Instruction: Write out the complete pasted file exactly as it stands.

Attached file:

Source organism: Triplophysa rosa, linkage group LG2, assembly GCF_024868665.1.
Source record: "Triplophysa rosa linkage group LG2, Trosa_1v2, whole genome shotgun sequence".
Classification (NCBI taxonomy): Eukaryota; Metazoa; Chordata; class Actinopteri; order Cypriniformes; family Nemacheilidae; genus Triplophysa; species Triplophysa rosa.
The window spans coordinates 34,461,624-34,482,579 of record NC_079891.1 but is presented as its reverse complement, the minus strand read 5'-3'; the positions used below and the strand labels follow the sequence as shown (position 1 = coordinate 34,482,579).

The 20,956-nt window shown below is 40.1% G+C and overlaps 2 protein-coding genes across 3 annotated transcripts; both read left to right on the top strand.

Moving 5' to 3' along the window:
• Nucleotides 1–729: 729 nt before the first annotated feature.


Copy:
Source organism: Triplophysa rosa, linkage group LG2, assembly GCF_024868665.1.
Source record: "Triplophysa rosa linkage group LG2, Trosa_1v2, whole genome shotgun sequence".
Classification (NCBI taxonomy): Eukaryota; Metazoa; Chordata; class Actinopteri; order Cypriniformes; family Nemacheilidae; genus Triplophysa; species Triplophysa rosa.
The window spans coordinates 34,461,624-34,482,579 of record NC_079891.1 but is presented as its reverse complement, the minus strand read 5'-3'; the positions used below and the strand labels follow the sequence as shown (position 1 = coordinate 34,482,579).

The 20,956-nt window shown below is 40.1% G+C and overlaps 2 protein-coding genes across 3 annotated transcripts; both read left to right on the top strand.

Moving 5' to 3' along the window:
• Nucleotides 1–729: 729 nt before the first annotated feature.